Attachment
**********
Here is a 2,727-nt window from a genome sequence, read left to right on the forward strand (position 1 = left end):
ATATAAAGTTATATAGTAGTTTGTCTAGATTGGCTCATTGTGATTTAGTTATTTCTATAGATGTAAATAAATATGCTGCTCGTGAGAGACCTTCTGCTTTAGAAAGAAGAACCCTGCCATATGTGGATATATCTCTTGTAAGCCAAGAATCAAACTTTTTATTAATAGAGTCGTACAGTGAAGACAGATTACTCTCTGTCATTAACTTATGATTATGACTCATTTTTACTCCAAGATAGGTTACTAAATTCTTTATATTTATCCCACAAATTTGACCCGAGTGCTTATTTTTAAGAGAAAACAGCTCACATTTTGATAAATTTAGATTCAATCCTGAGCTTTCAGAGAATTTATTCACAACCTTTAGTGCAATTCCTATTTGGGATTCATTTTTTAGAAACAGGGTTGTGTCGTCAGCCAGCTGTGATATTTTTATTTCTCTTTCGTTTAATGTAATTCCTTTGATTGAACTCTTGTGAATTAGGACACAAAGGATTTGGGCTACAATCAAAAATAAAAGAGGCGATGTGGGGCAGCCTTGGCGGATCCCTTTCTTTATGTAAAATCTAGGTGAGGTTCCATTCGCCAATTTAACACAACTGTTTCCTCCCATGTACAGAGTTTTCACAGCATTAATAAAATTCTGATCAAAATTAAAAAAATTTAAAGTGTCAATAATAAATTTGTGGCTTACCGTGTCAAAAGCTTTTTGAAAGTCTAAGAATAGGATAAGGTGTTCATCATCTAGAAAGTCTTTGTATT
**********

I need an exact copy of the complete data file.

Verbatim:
Here is a 2,727-nt window from a genome sequence, read left to right on the forward strand (position 1 = left end):
ATATAAAGTTATATAGTAGTTTGTCTAGATTGGCTCATTGTGATTTAGTTATTTCTATAGATGTAAATAAATATGCTGCTCGTGAGAGACCTTCTGCTTTAGAAAGAAGAACCCTGCCATATGTGGATATATCTCTTGTAAGCCAAGAATCAAACTTTTTATTAATAGAGTCGTACAGTGAAGACAGATTACTCTCTGTCATTAACTTATGATTATGACTCATTTTTACTCCAAGATAGGTTACTAAATTCTTTATATTTATCCCACAAATTTGACCCGAGTGCTTATTTTTAAGAGAAAACAGCTCACATTTTGATAAATTTAGATTCAATCCTGAGCTTTCAGAGAATTTATTCACAACCTTTAGTGCAATTCCTATTTGGGATTCATTTTTTAGAAACAGGGTTGTGTCGTCAGCCAGCTGTGATATTTTTATTTCTCTTTCGTTTAATGTAATTCCTTTGATTGAACTCTTGTGAATTAGGACACAAAGGATTTGGGCTACAATCAAAAATAAAAGAGGCGATGTGGGGCAGCCTTGGCGGATCCCTTTCTTTATGTAAAATCTAGGTGAGGTTCCATTCGCCAATTTAACACAACTGTTTCCTCCCATGTACAGAGTTTTCACAGCATTAATAAAATTCTGATCAAAATTAAAAAAATTTAAAGTGTCAATAATAAATTTGTGGCTTACCGTGTCAAAAGCTTTTTGAAAGTCTAAGAATAGGATAAGGTGTTCATCATCTAGAAAGTCTTTGTATT